Group works to finance well

Goal is to provide water for 400 third-world residents for 20 years.

November 11, 2010|By Michael J. Arvizu,

Ministry Spotlight is the La Cañada Valley Sun's occasional series on area ministries and their activities.

To help combat the lack of suitable drinking water in third-world countries, La Cañada Presbyterian Church's Parent Education Program is holding a fundraising campaign through Generosity Water, a Los Angeles-based charity which helps dig wells in third-world countries such as Uganda, Ethiopia, Laos, Malawi and Ghana.

Parent Education, which holds classes for parents and children, is selling blue or silver stainless-steel water bottles, emblazoned with the Generosity Water logo, for $15 each. For every bottle sold, $5 will go toward financial support of Parent Education's programs, with the rest going toward digging one well that will be capable of sustaining 400 people in a third-world country for 20 years.


According to Generosity Water, more than 1 billion people around the world do not have access to water that is free of contamination, and one child dies every 15 seconds from a water-related disease.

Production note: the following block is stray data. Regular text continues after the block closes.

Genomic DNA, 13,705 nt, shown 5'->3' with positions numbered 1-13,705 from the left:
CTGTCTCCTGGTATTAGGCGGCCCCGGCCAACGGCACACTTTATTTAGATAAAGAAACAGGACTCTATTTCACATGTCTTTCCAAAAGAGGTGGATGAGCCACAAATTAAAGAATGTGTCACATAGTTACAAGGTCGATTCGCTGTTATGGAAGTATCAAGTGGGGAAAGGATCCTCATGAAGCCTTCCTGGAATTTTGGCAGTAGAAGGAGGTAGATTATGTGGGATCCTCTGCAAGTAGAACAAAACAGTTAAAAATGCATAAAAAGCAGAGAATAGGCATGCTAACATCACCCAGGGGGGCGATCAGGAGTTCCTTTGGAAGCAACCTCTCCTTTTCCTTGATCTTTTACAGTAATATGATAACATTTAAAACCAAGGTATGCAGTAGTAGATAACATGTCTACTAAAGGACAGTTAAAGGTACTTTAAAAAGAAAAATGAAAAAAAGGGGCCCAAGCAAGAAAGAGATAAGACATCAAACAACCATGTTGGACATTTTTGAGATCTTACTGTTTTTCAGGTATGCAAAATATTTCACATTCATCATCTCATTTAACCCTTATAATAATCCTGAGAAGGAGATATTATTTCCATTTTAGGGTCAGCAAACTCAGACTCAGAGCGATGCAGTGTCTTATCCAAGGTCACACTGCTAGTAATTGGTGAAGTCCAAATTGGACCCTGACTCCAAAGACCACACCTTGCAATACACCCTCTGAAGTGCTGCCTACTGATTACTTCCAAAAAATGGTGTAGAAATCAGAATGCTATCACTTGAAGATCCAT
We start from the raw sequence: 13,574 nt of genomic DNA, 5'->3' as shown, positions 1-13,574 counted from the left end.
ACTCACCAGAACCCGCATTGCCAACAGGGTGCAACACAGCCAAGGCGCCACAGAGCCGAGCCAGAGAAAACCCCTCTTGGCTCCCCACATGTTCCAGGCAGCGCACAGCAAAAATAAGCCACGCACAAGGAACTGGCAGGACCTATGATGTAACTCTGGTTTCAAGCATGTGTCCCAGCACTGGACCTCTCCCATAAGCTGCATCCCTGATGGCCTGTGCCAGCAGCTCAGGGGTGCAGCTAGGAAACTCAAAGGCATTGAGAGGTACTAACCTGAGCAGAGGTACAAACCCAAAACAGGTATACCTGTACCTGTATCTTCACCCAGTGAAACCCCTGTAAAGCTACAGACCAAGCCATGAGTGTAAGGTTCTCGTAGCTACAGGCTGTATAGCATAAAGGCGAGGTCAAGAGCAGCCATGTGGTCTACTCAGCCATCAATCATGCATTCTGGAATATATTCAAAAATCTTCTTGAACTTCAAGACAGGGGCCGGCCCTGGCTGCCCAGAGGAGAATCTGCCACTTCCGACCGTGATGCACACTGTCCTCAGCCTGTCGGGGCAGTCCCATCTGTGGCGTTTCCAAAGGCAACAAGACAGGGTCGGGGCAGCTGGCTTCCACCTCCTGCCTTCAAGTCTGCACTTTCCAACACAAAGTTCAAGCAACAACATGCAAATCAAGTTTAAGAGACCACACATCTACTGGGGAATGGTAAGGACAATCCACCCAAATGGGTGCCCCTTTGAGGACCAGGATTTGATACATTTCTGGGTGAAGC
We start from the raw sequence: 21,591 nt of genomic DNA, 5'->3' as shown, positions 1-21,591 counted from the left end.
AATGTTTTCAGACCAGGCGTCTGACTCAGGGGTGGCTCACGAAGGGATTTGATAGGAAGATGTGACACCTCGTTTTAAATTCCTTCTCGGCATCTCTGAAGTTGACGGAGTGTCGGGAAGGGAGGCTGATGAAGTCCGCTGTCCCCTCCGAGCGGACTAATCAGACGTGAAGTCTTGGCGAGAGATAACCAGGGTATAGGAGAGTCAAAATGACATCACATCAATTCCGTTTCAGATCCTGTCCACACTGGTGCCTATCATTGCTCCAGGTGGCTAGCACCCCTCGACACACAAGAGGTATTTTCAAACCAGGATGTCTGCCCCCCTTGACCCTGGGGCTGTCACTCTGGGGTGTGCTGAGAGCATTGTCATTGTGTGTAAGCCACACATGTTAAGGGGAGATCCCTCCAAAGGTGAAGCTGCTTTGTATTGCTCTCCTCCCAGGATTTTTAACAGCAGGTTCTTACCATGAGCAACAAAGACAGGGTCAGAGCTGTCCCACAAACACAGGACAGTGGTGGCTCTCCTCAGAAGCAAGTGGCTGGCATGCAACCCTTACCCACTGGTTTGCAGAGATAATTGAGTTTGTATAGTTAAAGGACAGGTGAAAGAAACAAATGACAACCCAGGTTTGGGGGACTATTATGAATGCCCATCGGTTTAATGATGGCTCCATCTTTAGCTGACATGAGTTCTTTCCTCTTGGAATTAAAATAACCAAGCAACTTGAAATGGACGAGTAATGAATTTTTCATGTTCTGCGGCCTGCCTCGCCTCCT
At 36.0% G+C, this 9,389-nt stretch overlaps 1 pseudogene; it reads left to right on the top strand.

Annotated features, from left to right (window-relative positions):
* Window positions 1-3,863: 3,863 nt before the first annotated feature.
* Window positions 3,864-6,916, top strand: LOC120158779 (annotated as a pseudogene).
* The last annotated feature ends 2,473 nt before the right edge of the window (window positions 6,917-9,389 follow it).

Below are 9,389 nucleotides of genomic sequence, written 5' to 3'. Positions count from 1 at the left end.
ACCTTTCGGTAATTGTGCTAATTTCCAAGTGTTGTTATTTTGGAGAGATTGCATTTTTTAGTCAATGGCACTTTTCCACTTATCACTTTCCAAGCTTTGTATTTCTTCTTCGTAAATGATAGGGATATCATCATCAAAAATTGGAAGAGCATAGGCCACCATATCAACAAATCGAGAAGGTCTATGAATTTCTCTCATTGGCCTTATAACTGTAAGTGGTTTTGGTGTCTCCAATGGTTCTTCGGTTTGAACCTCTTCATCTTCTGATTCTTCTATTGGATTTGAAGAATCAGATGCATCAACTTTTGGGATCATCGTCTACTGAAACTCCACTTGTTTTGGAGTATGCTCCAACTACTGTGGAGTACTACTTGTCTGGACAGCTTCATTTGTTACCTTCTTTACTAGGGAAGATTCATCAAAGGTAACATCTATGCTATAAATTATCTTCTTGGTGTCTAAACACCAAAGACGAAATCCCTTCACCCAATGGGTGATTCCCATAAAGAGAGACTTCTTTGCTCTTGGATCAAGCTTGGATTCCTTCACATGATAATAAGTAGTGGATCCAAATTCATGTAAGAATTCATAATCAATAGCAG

As a mother of two young children, La Cañada Presbyterian Church Generosity Water Chairwoman Dede Cook cannot fathom a world without suitable drinking water for her family. Yet, she said, this is a fact of life for millions of families living in some of the world's poorest regions.

"I think there are a lot of people, especially in these communities, who are unaware that this crisis exists," said Cook, a La Cañada resident. "I can't imagine my 7-year-old son coming to me and saying 'I'm thirsty,' and I have to say to him, 'Well, tomorrow you can have water, because we have none today.'"

What's more frustrating, said Parent Education Program Director Anne Bierling, is that most areas have a workable water table. Yet, people living in those areas lack the technology or money to gain access to it.

Bierling chose to spearhead the fundraiser at La Cañada Presbyterian after attending a conference this summer and listening to a presentation by Generosity Water.

"Originally, our goal was a well," said Bierling. "But now the response has been so great that now we would like to build not just one well. Once the money is earned for a well, Generosity Water selects the community. They dig the well."

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